Pacquiao triumphs in stride

Mosley never gave him run for money

Manny Pacquiao retained his welterweight belt by pounding Shane Mosley. Manny Pacquiao retained his welterweight belt by pounding Shane Mosley. (Gabriel Bouys/AFP/Getty Images)
By Tim Dahlberg
Associated Press / May 9, 2011

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LAS VEGAS — Manny Pacquiao was always going to get his $20 million. That was part of the deal that lured him to this gambling city, where wealthy whales and B-list celebrities gathered ringside to watch him beat up yet another pretender to his crown.

On Saturday night his opponent was a reluctant combatant, there seemingly only to get his own big payday. But Pacquiao wasn’t about to let that ruin his plans for a big evening on the Las Vegas Strip.

He fought poverty, beat Shane Mosley, and shared a dais with Paris Hilton. The president of the Philippines called to chat, then it was off with his massive entourage for a concert at a neighboring casino.

All in a night’s work for the little fighter who can.

“People know I’m trying to do my best,’’ Pacquiao said. “I think they’re satisfied.’’

Hard not to be when the most entertaining fighter since Mike Tyson worked as hard inside the ring as he did later in a concert that stretched into the wee hours of the morning. It wasn’t Pacquiao’s fault that Mosley spent most of the fight trying to find a spot between the ropes where Pacquiao couldn’t hit him rather than trying to put up a good fight.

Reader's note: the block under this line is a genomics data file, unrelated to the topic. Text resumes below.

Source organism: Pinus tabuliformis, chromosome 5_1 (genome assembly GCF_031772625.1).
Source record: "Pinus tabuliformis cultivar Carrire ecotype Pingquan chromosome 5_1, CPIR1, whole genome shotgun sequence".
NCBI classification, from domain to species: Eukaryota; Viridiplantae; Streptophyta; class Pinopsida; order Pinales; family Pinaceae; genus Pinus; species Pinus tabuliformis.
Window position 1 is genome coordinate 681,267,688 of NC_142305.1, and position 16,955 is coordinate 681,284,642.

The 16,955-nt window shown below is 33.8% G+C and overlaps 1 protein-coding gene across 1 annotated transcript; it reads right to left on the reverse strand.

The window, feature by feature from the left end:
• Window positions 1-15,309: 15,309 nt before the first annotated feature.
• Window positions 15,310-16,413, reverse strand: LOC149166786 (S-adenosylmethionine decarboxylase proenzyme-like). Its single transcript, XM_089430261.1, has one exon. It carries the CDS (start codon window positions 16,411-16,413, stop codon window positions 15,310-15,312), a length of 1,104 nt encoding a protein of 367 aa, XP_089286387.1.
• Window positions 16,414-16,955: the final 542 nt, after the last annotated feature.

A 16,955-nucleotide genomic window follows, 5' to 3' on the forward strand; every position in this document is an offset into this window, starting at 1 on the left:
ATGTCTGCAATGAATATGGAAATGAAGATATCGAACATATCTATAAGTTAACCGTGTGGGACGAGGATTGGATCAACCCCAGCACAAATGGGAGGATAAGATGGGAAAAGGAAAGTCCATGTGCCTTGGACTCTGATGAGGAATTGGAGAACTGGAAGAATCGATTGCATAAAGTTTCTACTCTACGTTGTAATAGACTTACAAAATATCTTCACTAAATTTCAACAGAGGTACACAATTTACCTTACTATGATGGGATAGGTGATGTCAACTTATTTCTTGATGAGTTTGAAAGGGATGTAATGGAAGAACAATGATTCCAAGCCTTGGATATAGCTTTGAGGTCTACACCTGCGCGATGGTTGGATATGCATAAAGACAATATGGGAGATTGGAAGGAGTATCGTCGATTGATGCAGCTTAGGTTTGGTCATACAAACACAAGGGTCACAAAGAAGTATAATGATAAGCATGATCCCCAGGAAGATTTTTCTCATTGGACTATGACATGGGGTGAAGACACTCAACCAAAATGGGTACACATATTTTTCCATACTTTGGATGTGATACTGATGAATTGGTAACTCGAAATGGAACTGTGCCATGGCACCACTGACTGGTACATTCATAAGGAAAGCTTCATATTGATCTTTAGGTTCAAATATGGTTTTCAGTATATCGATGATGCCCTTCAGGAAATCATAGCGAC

Pacquiao floored Mosley with a left hook in the third round and spent the rest of the night chasing after him despite a cramp in his leg that made his opponent even harder to catch.

Much like with Tyson in his prime, though, Pacquiao mostly got a pass for his choice of opponent. Though the 16,412 fans at the sold-out MGM Grand arena booed in the later rounds, they were booing Mosley, not Pacquiao, for a fight that dragged on for 12 rounds.

Indeed, most fans seemed to be happy just to see Pacquiao in action. That’s the lure of the Filipino phenom, who continues to be the biggest draw in the sport. Mosley was the latest, a fighter who looked shot in his bout last year with Floyd Mayweather Jr. and looked even worse against Pacquiao. Once a great fighter, Mosley at 39 lacks the reflexes to compete anymore, even if he refuses to recognize it.

“I don’t think he tried to win the fight, he just tried to survive,’’ said Freddie Roach, Pacquiao’s trainer. “When you get to that point in boxing, it’s time to call it a day.’’

Promoter Bob Arum tried to defend his pick of Mosley as Pacquiao’s latest victim, saying Pacquiao is so good that no fighter can look good against him. That’s bogus, of course, because there are certainly other fighters who could not only give Pacquiao a challenge, but could conceivably beat him.

No. 1 at the top of that list, as everyone in boxing knows, is Mayweather, who seems as reluctant to sign for a fight with Pacquiao as Mosley was to actually fight him. But the clamor for a Pacquiao-Mayweather fight has waned with Mayweather inactive and facing legal problems that could land him in jail. That fight seems even longer away than it was before.